Craig brought tettemilk
''NORWEGIAN!'' I scoffed. ''The seventh grade could have chosen French, German, or Spanish, and you voted for Norwegian?'' I admit we had ancestors from Norway, but let's face it; in today's shrinking world, quite a few foreign languages are more practical than Norwegian.
Although our son, Craig, did well and obviously enjoyed the course, my displeasure continued. Convinced that he'd be just as fascinated with any other foreign language, I wondered why he hadn't opted for a more popular, functional one.
Norse had never been spoken in our home, and, as older people left the mainstream of community life, its lilting phrases were heard less and less on the streets of our small town. Even in a region so rich in Norwegian heritage and Old World culture, I couldn't find a single, valid reason to clutter a modern student's already crowded curriculum with a useless language.
One day Craig needed a half-gallon of milk for a mysterious assignment. It was to make a sour, yogurtlike concoction called ''tettemilk'' (tettemjolk) and pronounced ''yech!'' by his classmates. Each child had his own project turning out a variety of Nordic delicacies, from kringle to krub, sweetsoup to sild.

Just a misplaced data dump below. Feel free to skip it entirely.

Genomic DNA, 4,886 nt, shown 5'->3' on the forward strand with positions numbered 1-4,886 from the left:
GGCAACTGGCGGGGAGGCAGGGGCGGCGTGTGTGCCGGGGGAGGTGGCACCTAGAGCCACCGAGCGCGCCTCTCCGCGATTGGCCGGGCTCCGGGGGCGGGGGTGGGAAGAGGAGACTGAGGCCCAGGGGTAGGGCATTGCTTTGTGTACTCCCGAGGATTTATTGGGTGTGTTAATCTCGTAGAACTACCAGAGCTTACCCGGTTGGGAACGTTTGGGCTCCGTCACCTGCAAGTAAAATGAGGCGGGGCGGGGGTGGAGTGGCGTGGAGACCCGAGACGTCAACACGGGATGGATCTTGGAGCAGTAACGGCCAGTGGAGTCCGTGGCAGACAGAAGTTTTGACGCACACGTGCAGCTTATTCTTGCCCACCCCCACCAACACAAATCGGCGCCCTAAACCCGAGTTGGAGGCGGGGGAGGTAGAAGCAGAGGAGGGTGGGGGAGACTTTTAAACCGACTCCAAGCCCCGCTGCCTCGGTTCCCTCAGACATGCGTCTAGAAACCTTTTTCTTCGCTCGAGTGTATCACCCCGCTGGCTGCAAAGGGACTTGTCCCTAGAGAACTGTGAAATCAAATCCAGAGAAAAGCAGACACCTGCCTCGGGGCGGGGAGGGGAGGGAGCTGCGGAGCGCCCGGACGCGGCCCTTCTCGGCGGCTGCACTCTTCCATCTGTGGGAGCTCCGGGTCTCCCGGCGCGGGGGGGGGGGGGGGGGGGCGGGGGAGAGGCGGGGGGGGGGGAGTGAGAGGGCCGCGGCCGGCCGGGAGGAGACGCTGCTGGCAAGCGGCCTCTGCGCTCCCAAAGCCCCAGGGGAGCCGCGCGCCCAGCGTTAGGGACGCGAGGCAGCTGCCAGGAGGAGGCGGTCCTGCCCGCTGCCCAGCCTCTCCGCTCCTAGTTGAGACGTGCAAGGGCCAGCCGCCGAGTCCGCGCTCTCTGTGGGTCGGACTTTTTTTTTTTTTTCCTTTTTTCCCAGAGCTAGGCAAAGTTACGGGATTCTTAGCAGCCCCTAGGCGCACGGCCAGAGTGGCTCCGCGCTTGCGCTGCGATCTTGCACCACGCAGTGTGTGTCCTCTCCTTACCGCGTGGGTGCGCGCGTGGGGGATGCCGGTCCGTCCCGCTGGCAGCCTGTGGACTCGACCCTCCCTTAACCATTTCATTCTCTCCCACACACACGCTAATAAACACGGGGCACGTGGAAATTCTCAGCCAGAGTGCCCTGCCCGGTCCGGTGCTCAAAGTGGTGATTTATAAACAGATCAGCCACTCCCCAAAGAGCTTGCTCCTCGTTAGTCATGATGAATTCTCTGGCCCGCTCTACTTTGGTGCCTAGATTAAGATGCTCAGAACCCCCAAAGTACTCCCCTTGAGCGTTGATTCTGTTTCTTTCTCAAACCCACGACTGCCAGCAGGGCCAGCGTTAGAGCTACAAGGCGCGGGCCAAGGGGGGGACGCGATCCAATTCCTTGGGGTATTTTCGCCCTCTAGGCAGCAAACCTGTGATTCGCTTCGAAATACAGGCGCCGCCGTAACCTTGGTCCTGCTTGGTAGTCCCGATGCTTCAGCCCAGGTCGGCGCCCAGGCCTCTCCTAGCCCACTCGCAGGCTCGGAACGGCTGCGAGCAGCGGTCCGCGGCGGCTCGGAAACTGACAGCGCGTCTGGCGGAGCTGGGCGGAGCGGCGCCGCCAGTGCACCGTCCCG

Some of these foods were familiar favorites; others were so strange and distasteful, even to youngsters of Norwegian extraction, that the teacher based part of their final grade on willingness to sample each dish before passing judgment.
Then, on a rainy Tuesday, a chattering group left the junior high and headed for a nearby nursing home to share their assigned foods with the elderly residents, along with song, readings, and slides of Norway.
Craig came home excited. ''The grandmas and grandpas had such a good time!'' he said. ''They understood my poem, and they sang along with our Norwegian songs , and they kept smiling and thanking us and taking hold of our hands . . . and you know what they really liked? My yucky old tettemilk! They made a big fuss over it! I never knew I could make anyone so happy in my whole life.''
Well, that was when I realized my mistake. No language is useless as long as anyone who loves and understands it is alive. Useless? Not something that brought so much joy both to those who received and to the children who gave.